is a RISC OS Userguestx on 11/12/06 3:13PM
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This article is suggesting that the real problem with RISC OS (as far as keeping users is concerned) isn't the OS itself, but the hardware it runs on, so you've got to ask would open sourcing change that? Would hoards of programmers suddenly appear to take on such a mammoth task of porting to a different system, and presumably also include some sort of transparent emulation to keep the old stuff running? I rather doubt it.

 is a RISC OS UserSimonC on 11/12/06 6:19PM
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In reply to Simon C: Yes, I think open sourcing would change that.

It would reduce the cost of VirtualAcorn, and/or ROM images for the free emulators, down to a low enough level to attract users of cheap PC hardware into the RISC OS world.

The other RISC OS market, embedded systems, is not famous for high-priced hardware.

 is a RISC OS Usersteelpillow on 11/12/06 7:05PM
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Sorry to follow one post with another, but I just found a relevant thought on the Xara forums (remember Xara?). By jedfrechette, about halfway down the page at: [link] Xara are also undergoing the opening-up process. The support they receive from the FOSS community is also underwhelming - the reasons why are interesting.

 is a RISC OS Usersteelpillow on 11/12/06 7:36PM
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SimonC:

Open-sourcing wouldn't by itself bring the extra development we need, and I doubt it's the panacea some seem to think. But as well as the hardware issue, there are dozens of improvements to the OS which could be accelerated by using eager volunteers rather than relying on ROL or Castle to do the work. Unicode printing, improvements to the Window Manager, such things would be useful and well within the capabilities of some of the key third-party developers still around. But the key point seems to be this: Castle are no longer developing RISC OS and ROL seem incapable of releasing a product at all. So open-source is the only option left, whether or not it proves sufficient to get the platform back on track.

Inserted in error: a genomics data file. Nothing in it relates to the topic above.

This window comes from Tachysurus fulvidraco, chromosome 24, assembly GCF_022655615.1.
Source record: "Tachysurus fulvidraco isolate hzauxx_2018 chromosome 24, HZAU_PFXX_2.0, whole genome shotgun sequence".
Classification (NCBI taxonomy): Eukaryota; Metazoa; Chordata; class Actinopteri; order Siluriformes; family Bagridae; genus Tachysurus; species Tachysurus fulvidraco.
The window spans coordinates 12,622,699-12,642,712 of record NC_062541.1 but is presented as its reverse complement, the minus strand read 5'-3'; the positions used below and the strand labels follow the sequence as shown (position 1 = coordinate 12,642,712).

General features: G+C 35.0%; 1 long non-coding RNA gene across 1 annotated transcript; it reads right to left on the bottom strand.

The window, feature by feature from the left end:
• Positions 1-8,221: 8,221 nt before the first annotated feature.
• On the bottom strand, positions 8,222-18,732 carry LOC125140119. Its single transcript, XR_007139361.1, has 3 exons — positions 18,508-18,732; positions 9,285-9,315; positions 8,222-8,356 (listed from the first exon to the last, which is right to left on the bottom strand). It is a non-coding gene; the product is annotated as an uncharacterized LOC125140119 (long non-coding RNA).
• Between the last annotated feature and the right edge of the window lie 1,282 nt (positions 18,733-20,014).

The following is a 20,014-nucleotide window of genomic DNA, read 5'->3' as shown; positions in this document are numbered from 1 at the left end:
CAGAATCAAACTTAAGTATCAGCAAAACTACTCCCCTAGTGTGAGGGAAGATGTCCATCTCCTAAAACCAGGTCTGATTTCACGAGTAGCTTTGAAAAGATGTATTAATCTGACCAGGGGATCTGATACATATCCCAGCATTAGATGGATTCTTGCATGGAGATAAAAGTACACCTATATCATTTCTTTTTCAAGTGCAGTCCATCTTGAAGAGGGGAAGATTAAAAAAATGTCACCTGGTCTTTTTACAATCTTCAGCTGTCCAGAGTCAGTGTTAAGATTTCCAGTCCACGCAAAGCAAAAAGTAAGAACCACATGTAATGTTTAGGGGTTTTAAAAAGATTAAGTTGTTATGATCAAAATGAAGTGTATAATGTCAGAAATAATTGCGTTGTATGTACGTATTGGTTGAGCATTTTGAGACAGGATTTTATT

is a RISC OS Userlym on 11/12/06 7:55PM
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Interesting Xara-related reading, there: do a half-hearted "opening" of your code, fail to get any interest because of licensing issues, see no extra developers wanting to do your legwork. If RISC OS "Open" fails to get interest by replicating this strategy, I'm sure we'll hear the complaints about indifferent open source developers. This is the "I told you so", posted up front, that I hope we won't need to revisit.

 is a RISC OS Userguestx on 11/12/06 9:46PM
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GuestX>"I think it's unreasonable to have expected much better things from a strengthened (fortified?) Castle."

I think it would have avoided issues like 2 USB stacks and the current "two" OSes. Having the OS and Hardware development separate meant that ROL had its hands tied behind it's back. Castle (and other hardware developers) had to "slot" their requirements into what ROL had scheduled at any given moment in time. In short as a mechanism for developing the RISC OS platform it was limited and restricting. Let's say "fleetness of foot" was not one of the descriptions I'd have attached to it.

GuestX>"Acorn were a much bigger company and were still totally unable to keep up through the further development of their own hardware platform and their own operating system, especially with a reliance on what are now considered to be embedded CPU technologies"

The chose not to - and that's a different issue. Take MicroDigital, Castle or Ad6 *all* have developed new hardware *after* Acorn. All have less resources than Acorn had. Acorn didn't complete a new machine after the StrongARM upgrade - how come? Again they chose not to.

lym>"Open-sourcing wouldn't by itself bring the extra development we need, and I doubt it's the panacea some seem to think."

I don't think anyone is saying that it is. But *something* has to be done. If it means more minds are applied to updating/upgrading or even just *documenting* what RISC OS does and how it does it then that is a good result. My only concern with open sourcing is that some people can get a tad "religious" about it - and indeed you'll see that in animated comments about porting RISC OS to non-native platforms - their interest is *open source* and NOT RISC OS. Then there are others who are keen open source enthusiasts who port software *to* RISC OS - the contrast is quite marked. Which, do you think, benefits the platform more ?